Fun with Food!

Welcome to Fun with Food! This site was designed to help parents and caregivers find, share and ask about fun foods for your selective toddler!

As a speech-language pathologist specializing in pediatric feeding and swallowing disorders, I encounter many children who have experienced negative associations surrounding food. These children often have accompanying oral motor feeding difficulties and sensory processing difficulties--making eating a very stressful experience instead of an enjoyable one.

This website will hopefully serve as an "idea place" for meals as well as questions and support from other parents and caregivers. Enjoy!

Thursday, July 28, 2011

Laying the Foundation--Part 2 of "Family Food Fights"

Without a comprehensive feeding evaluation to further investigate feeding history, possible allergies and GI complications, respiratory health, sensory responses and oral motor feeding skills it is impossible to give an accurate opinion in regard to WHY meals are difficult and stressful for you, your family and your child. We must look at the whole child and his everyday feeding environment, current diet, meal schedules and many other factors before reaching a conclusion or starting point. It is best to first seek a feeding evaluation and go from there. In this post I want to give some general tips to help reduce mealtime stress and help lay the foundation for successful feeding.

What is your routine? Do you have regular meals and snacks scheduled for your child or is your child prone to graze throughout the day? Work toward 3 meals and 2 snacks spaced throughout the day, with the snacks being lower in fat and calories in order to allow for increased hunger at meal time.  Some children with feeding tubes can only manage small amounts of food during a given time therefore working toward a consistent schedule can be difficult. It is not always easy to find that balance between gastrointestinal comfort and satiety. For example if your tube-fed child is retching or vomiting during tube feedings then it is not the best time to introduce tastes or new foods--negative associations are formed rather quickly. We find this to be true with the child who has suffered from reflux. Discomfort in general is a barrier to successful eating. To read more about mealtime routines click on Establishing Mealtime Routines.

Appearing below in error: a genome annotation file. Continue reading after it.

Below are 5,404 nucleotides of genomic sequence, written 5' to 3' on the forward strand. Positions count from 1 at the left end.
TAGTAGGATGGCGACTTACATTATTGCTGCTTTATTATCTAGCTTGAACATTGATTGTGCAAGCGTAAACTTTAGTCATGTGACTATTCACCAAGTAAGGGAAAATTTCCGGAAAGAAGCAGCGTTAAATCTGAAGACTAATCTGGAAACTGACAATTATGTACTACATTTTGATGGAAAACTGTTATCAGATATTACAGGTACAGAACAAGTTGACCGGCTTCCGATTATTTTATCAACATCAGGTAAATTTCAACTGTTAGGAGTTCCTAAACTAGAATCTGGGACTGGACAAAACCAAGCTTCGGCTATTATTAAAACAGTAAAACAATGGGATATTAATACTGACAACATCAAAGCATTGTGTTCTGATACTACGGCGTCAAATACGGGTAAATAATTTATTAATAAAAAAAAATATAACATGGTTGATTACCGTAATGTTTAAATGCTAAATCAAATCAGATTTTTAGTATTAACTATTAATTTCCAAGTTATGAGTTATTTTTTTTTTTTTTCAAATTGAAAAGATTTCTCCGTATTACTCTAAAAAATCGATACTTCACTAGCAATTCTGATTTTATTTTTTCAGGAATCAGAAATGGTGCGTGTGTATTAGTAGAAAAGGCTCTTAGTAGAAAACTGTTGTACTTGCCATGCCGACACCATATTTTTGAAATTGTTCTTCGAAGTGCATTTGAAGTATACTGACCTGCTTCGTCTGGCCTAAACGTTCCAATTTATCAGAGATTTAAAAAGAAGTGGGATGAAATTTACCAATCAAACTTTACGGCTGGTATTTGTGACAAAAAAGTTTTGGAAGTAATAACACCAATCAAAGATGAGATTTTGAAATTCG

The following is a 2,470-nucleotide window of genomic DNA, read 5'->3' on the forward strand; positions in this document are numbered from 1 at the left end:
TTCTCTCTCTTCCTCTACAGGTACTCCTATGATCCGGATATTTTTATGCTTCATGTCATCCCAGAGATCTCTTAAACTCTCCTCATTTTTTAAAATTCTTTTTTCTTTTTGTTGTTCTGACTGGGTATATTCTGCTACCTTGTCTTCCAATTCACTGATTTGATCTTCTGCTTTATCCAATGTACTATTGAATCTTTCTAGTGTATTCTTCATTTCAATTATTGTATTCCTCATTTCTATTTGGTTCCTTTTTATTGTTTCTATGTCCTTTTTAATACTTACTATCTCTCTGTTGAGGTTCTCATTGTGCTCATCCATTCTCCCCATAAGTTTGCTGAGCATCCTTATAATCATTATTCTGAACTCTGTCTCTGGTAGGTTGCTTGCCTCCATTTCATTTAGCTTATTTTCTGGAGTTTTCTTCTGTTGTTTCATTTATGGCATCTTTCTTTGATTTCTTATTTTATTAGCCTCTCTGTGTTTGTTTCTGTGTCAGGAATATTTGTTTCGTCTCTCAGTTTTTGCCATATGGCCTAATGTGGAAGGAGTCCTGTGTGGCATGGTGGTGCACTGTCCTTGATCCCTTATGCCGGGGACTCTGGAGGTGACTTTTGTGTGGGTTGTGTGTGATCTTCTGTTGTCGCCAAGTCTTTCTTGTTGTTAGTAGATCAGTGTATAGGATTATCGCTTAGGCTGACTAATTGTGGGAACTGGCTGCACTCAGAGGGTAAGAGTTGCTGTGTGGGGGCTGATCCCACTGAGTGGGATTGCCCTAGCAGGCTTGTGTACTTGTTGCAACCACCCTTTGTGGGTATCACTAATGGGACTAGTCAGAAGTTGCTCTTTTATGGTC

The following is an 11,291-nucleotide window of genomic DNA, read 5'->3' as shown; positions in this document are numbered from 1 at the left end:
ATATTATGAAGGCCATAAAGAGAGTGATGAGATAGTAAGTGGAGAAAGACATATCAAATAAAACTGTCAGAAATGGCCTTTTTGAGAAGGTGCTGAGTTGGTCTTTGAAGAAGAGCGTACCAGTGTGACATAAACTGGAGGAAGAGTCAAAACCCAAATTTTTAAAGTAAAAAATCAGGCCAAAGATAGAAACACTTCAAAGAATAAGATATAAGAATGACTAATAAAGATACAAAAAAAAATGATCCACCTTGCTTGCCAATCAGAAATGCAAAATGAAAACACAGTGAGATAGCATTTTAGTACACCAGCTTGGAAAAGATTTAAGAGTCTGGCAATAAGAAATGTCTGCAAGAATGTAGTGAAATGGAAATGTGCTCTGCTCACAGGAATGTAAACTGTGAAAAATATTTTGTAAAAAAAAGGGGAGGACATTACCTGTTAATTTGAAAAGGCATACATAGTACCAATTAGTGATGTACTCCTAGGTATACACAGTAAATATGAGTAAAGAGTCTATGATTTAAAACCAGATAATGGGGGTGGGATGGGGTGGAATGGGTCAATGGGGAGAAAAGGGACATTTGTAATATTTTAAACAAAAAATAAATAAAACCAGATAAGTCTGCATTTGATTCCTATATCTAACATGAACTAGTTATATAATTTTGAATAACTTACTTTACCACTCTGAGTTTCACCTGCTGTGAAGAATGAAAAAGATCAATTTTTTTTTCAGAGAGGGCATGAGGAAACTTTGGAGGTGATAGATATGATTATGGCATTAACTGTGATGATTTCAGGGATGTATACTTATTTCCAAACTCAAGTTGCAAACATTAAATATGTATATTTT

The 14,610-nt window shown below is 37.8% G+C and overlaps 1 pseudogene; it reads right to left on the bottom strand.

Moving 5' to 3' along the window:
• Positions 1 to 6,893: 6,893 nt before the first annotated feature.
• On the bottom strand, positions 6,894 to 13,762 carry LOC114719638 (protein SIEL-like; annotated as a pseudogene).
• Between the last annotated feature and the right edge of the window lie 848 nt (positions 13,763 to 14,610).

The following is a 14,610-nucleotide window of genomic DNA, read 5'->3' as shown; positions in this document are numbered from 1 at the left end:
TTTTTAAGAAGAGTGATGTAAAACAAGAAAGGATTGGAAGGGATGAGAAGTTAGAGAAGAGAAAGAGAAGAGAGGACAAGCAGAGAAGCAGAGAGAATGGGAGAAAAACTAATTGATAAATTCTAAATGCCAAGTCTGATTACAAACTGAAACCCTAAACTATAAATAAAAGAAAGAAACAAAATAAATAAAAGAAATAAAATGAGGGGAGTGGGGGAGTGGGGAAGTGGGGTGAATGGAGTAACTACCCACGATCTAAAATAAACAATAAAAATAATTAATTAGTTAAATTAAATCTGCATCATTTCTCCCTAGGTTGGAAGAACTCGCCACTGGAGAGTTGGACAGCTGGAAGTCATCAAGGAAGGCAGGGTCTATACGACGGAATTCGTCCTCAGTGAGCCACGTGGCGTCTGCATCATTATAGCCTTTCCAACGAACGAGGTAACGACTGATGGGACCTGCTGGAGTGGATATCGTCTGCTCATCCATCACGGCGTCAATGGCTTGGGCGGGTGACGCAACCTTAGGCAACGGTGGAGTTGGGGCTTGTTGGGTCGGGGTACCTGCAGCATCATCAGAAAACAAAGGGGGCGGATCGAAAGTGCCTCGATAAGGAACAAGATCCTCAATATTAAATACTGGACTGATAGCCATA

Does your child insist on eating only a specific food, possibly from a specific restaurant or is he particular with brands, shapes, textures?  Children with sensory based feeding complications have more difficulty with introducing change and variety,  but as a parent of a 5 year old I know that 'food jags' are easily created and it takes a lot of effort to make that transition from McDonald's chicken nuggets to a healthier homemade version of a nugget. Children often have a fear of the unknown or a new food, known as "neophobia" and this can begin at age 2 and earlier!  I suggest you read and share with others on the topics of food jags and sensory 'steps to eating' on page 4 of this issue of Journal of Pediatric Nutrition and Development and work toward expanding on those jags by reading Suggestions on Expanding Current Foods. 

Remember in the post on Family Food Fights  how our own stressors as parents can influence our childrens eating.  Feeding struggles alone can be a big enough stressor, causing arguments and tension between spouses and family members.  Add in work stress and responsibilities, parenting responsibilities, a long day, the 'witching' hour for those who have newborns (ME!) and exhaustion and you have quite the recipe for a disastrous mealtime experience.  I remember how I felt at different times at different points in my life and on those days when I had the time to talk to my daughter about what we would be having for dinner in advance, had her pick out something from the store with me, go to the farmers market or participate in the meal preparation or ideas, set the table with her help, lit a candle and put on some music...we had a pleasant meal.  EVEN with some new or different foods.  Stress was low, expectations were set according to principles from Division of Responsibility paired with her comfort level with various sensory 'steps to eating'.  Sometimes it is best just to let go of all control and see what happens.  It is also good to plan for your child to choose the meal one night.  Take the stress off of everyone.  Allow for success all around.  What are your Attitudes toward Mealtime?   Review these Steps toward Succesful Eating and see what you can do now to make a change for the better.Getting on the same page with the rest of your family can be difficult but hopefully you can get there and be well on your way to a happy mealtime!